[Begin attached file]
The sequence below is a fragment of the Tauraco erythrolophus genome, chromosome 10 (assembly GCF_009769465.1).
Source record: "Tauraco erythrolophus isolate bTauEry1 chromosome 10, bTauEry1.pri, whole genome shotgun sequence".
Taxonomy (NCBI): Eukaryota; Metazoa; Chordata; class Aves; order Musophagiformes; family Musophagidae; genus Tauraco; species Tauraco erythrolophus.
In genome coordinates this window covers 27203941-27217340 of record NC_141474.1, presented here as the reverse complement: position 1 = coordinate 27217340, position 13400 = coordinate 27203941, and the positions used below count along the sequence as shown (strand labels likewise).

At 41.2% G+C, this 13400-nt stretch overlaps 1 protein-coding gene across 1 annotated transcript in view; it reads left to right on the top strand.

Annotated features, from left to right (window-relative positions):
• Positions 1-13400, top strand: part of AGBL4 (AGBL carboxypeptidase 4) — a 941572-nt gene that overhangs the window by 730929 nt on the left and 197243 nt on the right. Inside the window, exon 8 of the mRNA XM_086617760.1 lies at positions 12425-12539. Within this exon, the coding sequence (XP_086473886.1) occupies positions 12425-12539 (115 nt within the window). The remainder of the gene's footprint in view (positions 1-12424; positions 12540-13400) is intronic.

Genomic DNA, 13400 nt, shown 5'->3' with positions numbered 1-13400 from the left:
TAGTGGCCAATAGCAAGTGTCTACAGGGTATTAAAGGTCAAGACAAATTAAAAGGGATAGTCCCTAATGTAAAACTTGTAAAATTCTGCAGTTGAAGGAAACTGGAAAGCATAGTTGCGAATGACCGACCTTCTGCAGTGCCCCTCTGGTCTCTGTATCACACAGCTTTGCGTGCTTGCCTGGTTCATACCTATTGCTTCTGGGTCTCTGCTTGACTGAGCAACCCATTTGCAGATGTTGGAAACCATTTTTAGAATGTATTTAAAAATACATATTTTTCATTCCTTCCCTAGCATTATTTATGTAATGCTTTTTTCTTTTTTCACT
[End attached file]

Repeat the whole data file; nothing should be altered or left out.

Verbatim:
The sequence below is a fragment of the Tauraco erythrolophus genome, chromosome 10 (assembly GCF_009769465.1).
Source record: "Tauraco erythrolophus isolate bTauEry1 chromosome 10, bTauEry1.pri, whole genome shotgun sequence".
Taxonomy (NCBI): Eukaryota; Metazoa; Chordata; class Aves; order Musophagiformes; family Musophagidae; genus Tauraco; species Tauraco erythrolophus.
In genome coordinates this window covers 27203941-27217340 of record NC_141474.1, presented here as the reverse complement: position 1 = coordinate 27217340, position 13400 = coordinate 27203941, and the positions used below count along the sequence as shown (strand labels likewise).

At 41.2% G+C, this 13400-nt stretch overlaps 1 protein-coding gene across 1 annotated transcript in view; it reads left to right on the top strand.

Annotated features, from left to right (window-relative positions):
• Positions 1-13400, top strand: part of AGBL4 (AGBL carboxypeptidase 4) — a 941572-nt gene that overhangs the window by 730929 nt on the left and 197243 nt on the right. Inside the window, exon 8 of the mRNA XM_086617760.1 lies at positions 12425-12539. Within this exon, the coding sequence (XP_086473886.1) occupies positions 12425-12539 (115 nt within the window). The remainder of the gene's footprint in view (positions 1-12424; positions 12540-13400) is intronic.

Genomic DNA, 13400 nt, shown 5'->3' with positions numbered 1-13400 from the left:
TAGTGGCCAATAGCAAGTGTCTACAGGGTATTAAAGGTCAAGACAAATTAAAAGGGATAGTCCCTAATGTAAAACTTGTAAAATTCTGCAGTTGAAGGAAACTGGAAAGCATAGTTGCGAATGACCGACCTTCTGCAGTGCCCCTCTGGTCTCTGTATCACACAGCTTTGCGTGCTTGCCTGGTTCATACCTATTGCTTCTGGGTCTCTGCTTGACTGAGCAACCCATTTGCAGATGTTGGAAACCATTTTTAGAATGTATTTAAAAATACATATTTTTCATTCCTTCCCTAGCATTATTTATGTAATGCTTTTTTCTTTTTTCACT